May 1, 2013

IWSG - facing the critics









i'll admit it right here. i'm a people pleaser. i wish i weren't, but that's how i've spent most of my life - worrying about what people think of me. one day i'll get over it, but for now, that's my Achilles' Heel.

when i write, it works its way in and keeps me from writing. "will the people who read Eldala like this one? will they be ok that i've changed my writing style? will they like this story? will they like it as much as the first one?" no wonder i get stuck. i'm trying to be perfect.

now, i should know that the people who really count (friends and family) are going to like it no matter what. but i still don't want to be writing it for them. and though i've faced hardly any criticism from people i don't know for the first one, i shouldn't be worrying about them. but i still do, a little.

now, i know some of you who have several books out there, and have a wider audience than i do, have faced critics. for you (and a little for me), i thought of these quotes today:

from Ratatouille - "In many ways, the work of a critic is easy. We risk very little yet enjoy a position over those who offer up their work and their selves to our judgment. We thrive on negative criticism, which is fun to write and to read. But the bitter truth we critics must face, is that in the grand scheme of things, the average piece of junk is probably more meaningful than our criticism designating it so."

and then i thought of the speech by Teddy Roosevelt about the Man in the Arena. when i looked it up, i found a couple of quotes that are more applicable to writing - 

"...the man who really counts in the world is the doer, not the mere critic - the man who actually does the work, even if roughly and imperfectly, not the man who only talks or writes about how it ought to be done." (1891)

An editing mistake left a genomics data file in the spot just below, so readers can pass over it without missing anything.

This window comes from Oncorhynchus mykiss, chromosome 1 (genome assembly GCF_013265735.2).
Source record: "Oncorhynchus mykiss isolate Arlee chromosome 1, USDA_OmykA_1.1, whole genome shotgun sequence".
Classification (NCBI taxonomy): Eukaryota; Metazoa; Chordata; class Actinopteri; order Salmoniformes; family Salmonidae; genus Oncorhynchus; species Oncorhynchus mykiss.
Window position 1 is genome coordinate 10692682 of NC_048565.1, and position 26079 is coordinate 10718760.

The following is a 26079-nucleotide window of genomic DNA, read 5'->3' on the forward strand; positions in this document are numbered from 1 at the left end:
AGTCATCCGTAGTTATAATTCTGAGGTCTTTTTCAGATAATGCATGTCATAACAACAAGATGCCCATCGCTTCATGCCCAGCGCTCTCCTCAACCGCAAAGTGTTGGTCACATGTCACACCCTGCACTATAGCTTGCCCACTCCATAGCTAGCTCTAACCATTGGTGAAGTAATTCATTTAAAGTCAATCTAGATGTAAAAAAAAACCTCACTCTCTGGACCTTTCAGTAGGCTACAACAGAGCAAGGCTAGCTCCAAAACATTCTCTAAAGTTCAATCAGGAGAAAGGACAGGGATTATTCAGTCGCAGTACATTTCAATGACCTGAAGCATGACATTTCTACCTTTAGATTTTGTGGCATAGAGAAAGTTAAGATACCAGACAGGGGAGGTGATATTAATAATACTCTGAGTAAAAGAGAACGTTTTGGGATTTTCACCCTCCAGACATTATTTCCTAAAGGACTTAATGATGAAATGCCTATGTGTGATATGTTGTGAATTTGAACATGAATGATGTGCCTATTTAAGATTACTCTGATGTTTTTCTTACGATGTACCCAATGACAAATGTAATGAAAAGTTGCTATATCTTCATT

"Criticism is necessary and useful; it is often indispensable; but it can never take the place of action, or be even a poor substitute for it. The function of the mere critic is of very subordinate usefulness. It is the doer of deeds who actually counts in the battle for life, and not the man who looks on and says how the fight ought to be fought, without himself sharing the stress and the danger." (1894)

for more insights from insecure writers, you can go to Alex's IWSG page.


9 comments:

Alex J. Cavanaugh said...

That's true - it's easy to sit back and criticize the efforts of others. The real challenge is being the one to make those efforts.
I'm also a perfectionist, so I know how you feel.

Rachel Schieffelbein said...

What wonderful quotes! Thanks for sharing. :)

Julie Musil said...

Wow, I absolutely LOVE those quotes about criticism. I never thought of it that way. So true. And you're not alone in your people pleasing ways. I wish I didn't worry about it as much, too.

Sarah Chafin said...

So many great quotes! Thank you for sharing. Simply Sarah

Jessica Salyer said...

I think that is easy to be scared away by the fear of what people are going to say. I try to be true to the characters and write for me. If I'm happy with it I hope others will be.

Annalisa Crawford said...

The ending of one of my stories could have gone 2 ways... the way my audience would probably preferred, and the way it needed to go. I always try not to give people want they want because that's usually the easiest way!

Yolanda Renee said...

I'm a people pleaser too, and boy does it get me into trouble.

I don't take criticism well, but I'm learning - through writing, and the critiques to be a better writer. However, I could never be a critic, never!

Enjoyed the quotes -- so true!

M. J. Joachim said...

Sometimes you just have to let go and learn to fly. Then you have to learn to go higher, where the air is thin and it's hard to breathe. Then you have to learn to dodge airplanes and other birds. Then, after you have so much momentum going, you have to learn to sail and float back down to earth, so you can land. No critique in the world has the power to change your flight plan, unless you give him the master copy.

randi lee said...

I used to be very afraid of people judging me--especially my writing as its the one thing I think I'm very good at. So I locked my writing away for a long time and didn't show anyone. I finally said to myself, "if anyone IS a jerk about their critique, forget 'em!" and to take everything else as a learning experience. Please yourself before anyone else...pleasing others can be downright exhausting sometimes!